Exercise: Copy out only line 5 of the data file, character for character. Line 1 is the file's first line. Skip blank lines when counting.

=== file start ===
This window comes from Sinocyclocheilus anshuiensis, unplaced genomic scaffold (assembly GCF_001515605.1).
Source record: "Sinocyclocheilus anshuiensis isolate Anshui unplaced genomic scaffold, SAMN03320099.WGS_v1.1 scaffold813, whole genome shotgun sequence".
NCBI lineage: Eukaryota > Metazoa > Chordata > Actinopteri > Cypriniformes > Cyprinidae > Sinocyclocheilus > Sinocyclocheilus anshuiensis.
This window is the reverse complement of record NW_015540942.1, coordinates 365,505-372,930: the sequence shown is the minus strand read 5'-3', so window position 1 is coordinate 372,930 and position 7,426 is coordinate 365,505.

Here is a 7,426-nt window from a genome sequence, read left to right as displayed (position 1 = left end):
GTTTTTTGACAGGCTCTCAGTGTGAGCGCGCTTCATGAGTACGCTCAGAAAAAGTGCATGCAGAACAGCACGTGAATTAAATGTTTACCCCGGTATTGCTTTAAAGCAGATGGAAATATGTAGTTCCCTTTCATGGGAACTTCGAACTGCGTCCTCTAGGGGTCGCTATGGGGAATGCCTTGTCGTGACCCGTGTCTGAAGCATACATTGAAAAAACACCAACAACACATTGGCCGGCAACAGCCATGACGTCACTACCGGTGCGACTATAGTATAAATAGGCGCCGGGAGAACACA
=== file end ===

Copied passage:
Here is a 7,426-nt window from a genome sequence, read left to right as displayed (position 1 = left end):